French President Jacques Chirac has promised changes to the country's health system after a summer heatwave caused thousands of deaths.
Some priests are being re-assigned from wedding to funeral duties
"Everything will be done to correct the insufficiencies that we noted in our health system," he said in a live televised address to the nation.
It was his first public statement on the crisis in which - as a government minister acknowledged on Thursday - 10,000 people may have died.
Mr Chirac described the heatwave, which brought temperatures of more than 40 C (104 Fahrenheit) in the first two weeks of August, as "exceptional".
Most government ministers were on holiday at the time, and the cabinet has been severely criticised for doing too little too late in response.
Mr Chirac himself has also been condemned for failing to cut short his three-week holiday in Quebec.
"Many fragile people died alone in their homes," Mr Chirac said.
"To avoid these tragedies in the future, our prevention, surveillance and alert system will be reviewed so as to ensure greater effectiveness," he said.
He added that extra funding would be made available.
Mr Chirac was speaking after a cabinet meeting where he asked ministers to give detailed accounts of effects of the heatwave.
Priests under pressure
The minister for the elderly, Hubert Falco, said after the meeting that "most probably" some 10,000 people had died - a figure first put forward by the country's leading undertakers' organisation on Wednesday.
Correspondents say France, which is ranked best in the world for its health care system, has been shocked by the scale of the tragedy.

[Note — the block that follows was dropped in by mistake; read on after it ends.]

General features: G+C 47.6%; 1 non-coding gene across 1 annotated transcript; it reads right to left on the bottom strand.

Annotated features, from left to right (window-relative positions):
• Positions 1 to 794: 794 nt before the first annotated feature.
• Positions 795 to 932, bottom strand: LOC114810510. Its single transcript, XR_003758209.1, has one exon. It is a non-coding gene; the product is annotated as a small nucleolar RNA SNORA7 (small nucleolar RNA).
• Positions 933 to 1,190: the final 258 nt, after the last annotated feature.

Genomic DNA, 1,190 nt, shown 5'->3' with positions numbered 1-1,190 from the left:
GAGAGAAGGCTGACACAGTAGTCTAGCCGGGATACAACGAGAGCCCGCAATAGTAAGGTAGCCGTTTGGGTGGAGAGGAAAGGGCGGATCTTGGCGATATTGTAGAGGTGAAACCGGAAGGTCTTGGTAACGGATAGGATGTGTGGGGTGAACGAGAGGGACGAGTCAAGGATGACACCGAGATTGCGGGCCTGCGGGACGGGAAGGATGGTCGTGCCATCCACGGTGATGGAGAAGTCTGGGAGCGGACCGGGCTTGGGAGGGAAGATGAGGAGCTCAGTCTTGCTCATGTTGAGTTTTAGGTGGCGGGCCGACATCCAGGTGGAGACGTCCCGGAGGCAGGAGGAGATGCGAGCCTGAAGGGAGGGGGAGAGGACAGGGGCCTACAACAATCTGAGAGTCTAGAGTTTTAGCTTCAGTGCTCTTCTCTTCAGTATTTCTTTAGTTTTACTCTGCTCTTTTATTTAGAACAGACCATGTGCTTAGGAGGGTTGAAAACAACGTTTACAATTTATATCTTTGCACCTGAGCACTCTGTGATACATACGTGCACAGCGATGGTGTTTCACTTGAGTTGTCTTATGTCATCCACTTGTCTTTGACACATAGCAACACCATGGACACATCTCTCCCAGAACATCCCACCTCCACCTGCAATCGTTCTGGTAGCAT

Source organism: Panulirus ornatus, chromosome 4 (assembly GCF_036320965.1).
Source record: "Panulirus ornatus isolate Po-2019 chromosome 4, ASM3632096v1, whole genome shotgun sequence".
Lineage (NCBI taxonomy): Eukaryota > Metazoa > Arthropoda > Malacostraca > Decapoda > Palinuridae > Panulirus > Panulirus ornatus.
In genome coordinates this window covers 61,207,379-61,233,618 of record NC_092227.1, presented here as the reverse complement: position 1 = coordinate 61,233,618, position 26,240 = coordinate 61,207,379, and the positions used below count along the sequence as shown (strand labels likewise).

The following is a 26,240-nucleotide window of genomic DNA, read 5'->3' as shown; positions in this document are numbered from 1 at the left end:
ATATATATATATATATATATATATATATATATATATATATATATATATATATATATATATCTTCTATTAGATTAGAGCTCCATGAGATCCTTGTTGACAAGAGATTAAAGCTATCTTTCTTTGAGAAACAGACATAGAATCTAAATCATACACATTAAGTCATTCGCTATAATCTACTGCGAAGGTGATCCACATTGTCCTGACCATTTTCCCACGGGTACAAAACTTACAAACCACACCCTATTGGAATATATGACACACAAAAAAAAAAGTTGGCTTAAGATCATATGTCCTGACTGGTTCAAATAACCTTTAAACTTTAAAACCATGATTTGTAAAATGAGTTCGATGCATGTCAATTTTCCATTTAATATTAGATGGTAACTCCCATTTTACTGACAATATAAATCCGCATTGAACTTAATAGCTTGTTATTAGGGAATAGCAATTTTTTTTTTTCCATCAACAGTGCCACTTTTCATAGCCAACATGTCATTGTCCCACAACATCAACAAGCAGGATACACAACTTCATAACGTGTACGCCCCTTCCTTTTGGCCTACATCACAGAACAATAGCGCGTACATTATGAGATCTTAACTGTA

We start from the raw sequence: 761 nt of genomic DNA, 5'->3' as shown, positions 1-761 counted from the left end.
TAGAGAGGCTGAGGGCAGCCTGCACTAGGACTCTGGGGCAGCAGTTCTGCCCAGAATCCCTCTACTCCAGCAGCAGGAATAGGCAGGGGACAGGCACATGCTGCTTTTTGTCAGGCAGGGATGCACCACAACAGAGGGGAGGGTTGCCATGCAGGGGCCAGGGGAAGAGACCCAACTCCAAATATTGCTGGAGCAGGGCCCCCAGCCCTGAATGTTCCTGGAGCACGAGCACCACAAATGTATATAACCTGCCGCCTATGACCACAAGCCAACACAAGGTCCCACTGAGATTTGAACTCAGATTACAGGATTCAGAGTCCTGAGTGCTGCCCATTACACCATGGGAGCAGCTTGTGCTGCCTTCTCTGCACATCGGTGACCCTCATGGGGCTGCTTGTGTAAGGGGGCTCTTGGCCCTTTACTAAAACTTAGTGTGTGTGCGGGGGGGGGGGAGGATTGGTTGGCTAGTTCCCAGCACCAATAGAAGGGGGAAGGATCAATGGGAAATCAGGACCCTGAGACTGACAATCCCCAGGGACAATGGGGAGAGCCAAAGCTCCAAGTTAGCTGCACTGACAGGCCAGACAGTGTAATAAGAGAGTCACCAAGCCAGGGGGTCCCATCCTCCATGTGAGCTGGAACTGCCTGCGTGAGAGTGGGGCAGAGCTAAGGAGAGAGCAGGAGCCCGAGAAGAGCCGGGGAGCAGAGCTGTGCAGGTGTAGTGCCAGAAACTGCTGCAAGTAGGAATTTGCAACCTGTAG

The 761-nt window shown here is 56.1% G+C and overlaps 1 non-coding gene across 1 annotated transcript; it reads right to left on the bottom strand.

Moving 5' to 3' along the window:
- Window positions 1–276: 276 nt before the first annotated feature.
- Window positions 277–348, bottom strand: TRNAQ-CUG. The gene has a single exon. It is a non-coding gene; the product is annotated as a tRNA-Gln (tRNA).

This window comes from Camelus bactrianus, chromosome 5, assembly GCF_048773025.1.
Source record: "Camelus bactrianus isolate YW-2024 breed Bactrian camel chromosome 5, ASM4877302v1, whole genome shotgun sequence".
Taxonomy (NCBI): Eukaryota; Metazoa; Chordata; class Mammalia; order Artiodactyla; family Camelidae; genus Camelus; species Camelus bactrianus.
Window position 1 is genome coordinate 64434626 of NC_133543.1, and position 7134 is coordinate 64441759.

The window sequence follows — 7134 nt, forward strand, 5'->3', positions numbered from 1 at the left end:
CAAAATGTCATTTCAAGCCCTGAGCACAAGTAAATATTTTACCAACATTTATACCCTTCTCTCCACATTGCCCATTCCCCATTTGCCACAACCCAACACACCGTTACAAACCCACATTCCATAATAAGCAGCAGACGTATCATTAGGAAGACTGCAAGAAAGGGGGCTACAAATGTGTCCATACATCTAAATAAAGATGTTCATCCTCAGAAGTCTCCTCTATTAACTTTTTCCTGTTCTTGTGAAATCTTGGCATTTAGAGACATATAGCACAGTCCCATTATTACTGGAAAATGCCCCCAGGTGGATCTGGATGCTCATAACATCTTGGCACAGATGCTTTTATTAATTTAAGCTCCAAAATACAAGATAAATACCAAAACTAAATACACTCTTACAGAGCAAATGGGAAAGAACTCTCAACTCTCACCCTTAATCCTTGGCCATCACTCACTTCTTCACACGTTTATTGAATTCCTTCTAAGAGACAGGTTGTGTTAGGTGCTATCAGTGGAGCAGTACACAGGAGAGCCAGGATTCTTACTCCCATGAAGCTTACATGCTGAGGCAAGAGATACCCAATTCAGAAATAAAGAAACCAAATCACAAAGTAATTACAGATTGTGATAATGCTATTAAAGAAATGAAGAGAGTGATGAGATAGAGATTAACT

Priests have been struggling to cope with the burden of burials, with some in the Paris region re-assigned from weddings to funeral duty.
The AFP news agency says that in one district near Paris, Essonne, a priest had to bury two unrelated people during the same funeral ceremony.
Health Minister Jean-Francois Mattei refused to say if he would quit
On Monday Surgeon-General Lucien Abenheim resigned after facing criticism for failing to raise the alarm quickly enough.
Health Minister Jean-Francois Mattei remained silent when journalists asked him after Thursday's cabinet meeting whether he too would quit.
Other European countries, which also suffered from the heatwave, have issued less dramatic death tolls.
- The Spanish revised its estimate upwards from 46 to 100 on Wednesday, but unofficial reports say the true figure could be closer to 1,000. The government was reported on Thursday to have ordered a comprehensive study on how heat affects death rates.
A report by Portugal's Health Ministry sugests that 1,300 more people died in Portugal in the first two weeks of August than in the same period in 2002. It said emergency measures introduced after a 1981 heatwave, in which 1,900 people died, had helped to reduce casualties.
- In Italy, the Repubblica newspaper has reported that there were at least 2,000 more deaths in the country than in the same period last year
In Germany meteorologists said several hundred deaths were likely to be attributable to the heat despite an official figure of just 17
Temperatures in most countries have now subsided, but drought is continuing to beset farmers and some forest fires have continued to burn.